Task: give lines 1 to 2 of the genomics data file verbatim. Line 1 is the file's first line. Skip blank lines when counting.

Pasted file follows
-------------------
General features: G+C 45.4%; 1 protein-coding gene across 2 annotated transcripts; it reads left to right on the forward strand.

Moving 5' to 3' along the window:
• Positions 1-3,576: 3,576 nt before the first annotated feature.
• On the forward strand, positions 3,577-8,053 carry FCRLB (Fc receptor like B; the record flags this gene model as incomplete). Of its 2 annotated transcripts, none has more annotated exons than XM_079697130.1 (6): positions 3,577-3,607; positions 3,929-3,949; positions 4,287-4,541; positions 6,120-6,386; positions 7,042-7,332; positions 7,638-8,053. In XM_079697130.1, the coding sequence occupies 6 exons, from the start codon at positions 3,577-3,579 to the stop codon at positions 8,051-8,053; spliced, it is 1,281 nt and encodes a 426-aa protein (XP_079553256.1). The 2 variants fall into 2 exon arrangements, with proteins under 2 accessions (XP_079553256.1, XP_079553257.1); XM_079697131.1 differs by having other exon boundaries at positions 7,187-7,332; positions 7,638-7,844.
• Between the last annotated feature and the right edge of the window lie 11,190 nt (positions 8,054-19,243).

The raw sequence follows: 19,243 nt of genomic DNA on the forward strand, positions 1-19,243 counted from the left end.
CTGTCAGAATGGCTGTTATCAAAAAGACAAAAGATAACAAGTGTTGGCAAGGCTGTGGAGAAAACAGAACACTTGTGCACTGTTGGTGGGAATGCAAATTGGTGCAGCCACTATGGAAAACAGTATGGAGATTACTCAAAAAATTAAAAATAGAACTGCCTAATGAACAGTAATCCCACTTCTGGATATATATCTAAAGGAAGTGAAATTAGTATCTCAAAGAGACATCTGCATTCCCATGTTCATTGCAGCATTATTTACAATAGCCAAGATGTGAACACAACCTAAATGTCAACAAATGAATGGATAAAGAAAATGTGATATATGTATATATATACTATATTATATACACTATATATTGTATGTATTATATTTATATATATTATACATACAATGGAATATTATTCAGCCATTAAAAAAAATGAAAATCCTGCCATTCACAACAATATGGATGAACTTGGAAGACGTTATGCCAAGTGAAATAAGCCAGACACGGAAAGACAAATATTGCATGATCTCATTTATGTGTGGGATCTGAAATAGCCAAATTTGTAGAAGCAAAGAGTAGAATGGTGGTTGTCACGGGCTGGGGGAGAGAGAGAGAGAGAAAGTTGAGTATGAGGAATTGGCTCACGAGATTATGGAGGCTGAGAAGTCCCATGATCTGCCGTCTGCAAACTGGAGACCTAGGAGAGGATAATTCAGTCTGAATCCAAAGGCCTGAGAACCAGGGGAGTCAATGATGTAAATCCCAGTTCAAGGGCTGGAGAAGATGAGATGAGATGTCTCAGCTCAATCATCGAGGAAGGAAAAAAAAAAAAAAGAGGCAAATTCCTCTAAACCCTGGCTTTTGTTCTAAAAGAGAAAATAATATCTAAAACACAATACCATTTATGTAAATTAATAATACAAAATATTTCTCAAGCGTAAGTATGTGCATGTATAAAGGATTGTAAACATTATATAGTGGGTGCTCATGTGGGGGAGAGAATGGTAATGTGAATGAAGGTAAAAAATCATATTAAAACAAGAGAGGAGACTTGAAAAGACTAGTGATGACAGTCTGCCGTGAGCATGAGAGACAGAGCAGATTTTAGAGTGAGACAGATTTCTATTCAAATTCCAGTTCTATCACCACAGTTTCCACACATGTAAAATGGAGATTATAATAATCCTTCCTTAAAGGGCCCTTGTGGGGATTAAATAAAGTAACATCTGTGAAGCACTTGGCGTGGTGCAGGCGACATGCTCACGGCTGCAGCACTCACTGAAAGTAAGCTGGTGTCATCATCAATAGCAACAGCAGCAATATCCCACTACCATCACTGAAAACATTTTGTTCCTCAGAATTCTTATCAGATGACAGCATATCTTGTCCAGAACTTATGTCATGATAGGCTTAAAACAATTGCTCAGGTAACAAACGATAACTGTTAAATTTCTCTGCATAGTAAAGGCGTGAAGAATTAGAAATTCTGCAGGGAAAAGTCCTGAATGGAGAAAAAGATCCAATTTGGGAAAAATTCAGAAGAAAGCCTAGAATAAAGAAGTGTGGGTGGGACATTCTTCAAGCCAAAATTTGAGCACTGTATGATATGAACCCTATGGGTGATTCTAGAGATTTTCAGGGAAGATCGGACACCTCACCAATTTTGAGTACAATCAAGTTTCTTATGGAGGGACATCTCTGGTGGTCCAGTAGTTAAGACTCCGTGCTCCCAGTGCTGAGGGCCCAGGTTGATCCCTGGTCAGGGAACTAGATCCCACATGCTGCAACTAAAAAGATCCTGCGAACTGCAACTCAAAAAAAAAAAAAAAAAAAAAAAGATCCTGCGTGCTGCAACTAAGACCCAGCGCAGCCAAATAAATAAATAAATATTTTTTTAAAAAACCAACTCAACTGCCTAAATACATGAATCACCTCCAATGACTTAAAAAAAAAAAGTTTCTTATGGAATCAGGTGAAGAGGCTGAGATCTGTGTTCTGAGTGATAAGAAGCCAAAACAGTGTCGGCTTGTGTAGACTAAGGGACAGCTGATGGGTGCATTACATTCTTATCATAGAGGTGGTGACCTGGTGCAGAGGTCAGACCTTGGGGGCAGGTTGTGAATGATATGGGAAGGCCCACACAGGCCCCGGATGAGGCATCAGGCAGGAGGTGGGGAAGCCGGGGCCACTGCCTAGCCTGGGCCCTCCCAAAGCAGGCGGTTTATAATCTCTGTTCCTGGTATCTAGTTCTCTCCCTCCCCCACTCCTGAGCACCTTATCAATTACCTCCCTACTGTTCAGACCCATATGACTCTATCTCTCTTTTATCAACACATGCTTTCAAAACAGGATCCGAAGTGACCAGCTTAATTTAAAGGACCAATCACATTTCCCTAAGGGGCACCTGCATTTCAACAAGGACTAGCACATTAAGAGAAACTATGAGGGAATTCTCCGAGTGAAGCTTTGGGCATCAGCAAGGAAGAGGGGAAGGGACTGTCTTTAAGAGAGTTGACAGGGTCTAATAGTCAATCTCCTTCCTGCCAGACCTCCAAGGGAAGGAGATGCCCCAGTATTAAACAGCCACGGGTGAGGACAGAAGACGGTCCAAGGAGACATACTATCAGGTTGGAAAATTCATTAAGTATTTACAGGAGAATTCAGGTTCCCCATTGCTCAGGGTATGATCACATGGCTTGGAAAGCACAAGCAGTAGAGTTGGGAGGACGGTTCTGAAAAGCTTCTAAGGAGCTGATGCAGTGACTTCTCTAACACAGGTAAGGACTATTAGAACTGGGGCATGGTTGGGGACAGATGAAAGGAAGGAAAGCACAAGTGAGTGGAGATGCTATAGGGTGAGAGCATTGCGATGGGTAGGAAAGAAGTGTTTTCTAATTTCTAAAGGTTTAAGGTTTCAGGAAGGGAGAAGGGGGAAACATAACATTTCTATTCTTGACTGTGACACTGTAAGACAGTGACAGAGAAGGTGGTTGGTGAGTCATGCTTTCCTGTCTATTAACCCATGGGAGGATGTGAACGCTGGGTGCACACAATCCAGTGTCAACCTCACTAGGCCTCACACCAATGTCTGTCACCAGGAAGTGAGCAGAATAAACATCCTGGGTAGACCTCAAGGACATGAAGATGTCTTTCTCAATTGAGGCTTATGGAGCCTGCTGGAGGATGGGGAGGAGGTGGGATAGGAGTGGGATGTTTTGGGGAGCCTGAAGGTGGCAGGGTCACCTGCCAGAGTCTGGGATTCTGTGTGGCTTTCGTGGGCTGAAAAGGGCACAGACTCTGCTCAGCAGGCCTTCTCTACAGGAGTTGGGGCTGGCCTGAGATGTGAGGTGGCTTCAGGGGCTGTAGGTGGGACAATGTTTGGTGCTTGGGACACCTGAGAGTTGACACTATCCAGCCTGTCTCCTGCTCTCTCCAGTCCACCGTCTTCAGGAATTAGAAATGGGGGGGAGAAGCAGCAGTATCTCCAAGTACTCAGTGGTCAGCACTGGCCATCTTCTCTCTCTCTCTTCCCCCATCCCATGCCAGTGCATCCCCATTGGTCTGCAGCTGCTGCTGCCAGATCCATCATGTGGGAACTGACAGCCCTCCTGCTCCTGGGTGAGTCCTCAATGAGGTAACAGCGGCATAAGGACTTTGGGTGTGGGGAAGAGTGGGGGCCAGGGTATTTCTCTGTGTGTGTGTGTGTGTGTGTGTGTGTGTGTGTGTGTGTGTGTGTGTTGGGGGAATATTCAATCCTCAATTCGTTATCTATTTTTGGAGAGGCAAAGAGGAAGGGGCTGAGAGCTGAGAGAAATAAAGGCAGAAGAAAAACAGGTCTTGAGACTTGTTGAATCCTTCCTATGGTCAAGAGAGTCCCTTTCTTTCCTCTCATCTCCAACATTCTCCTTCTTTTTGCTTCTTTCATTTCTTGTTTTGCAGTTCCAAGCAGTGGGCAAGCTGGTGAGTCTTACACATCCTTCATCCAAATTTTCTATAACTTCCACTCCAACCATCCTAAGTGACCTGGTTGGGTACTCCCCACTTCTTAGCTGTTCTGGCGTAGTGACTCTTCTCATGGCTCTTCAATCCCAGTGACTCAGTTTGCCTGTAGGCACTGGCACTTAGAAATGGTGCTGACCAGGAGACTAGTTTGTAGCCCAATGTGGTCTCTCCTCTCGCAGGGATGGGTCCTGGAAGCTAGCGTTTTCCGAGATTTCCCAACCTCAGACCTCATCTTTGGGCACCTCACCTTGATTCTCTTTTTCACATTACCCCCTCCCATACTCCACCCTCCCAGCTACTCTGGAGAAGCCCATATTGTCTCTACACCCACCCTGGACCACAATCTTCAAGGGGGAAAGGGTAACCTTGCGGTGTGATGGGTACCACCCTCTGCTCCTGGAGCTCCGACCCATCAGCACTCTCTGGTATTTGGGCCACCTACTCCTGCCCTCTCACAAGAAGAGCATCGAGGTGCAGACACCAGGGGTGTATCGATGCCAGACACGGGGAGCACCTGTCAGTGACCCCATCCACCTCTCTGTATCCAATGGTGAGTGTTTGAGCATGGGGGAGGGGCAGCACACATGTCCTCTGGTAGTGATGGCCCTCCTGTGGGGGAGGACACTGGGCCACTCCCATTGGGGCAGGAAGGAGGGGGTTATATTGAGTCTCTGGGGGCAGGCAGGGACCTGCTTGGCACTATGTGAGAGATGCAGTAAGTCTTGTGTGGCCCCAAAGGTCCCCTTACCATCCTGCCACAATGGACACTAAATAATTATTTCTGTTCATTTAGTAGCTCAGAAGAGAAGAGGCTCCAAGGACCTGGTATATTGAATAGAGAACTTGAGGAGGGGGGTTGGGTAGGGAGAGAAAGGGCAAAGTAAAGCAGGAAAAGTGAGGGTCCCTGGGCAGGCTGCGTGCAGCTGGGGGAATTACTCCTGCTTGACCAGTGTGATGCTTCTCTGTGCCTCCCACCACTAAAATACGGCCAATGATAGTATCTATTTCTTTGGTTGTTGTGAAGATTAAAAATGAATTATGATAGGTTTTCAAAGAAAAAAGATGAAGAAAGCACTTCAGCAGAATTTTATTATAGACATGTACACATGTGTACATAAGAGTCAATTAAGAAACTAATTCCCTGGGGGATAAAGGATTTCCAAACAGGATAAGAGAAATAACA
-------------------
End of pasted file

General features: G+C 45.4%; 1 protein-coding gene across 2 annotated transcripts; it reads left to right on the forward strand.

Moving 5' to 3' along the window: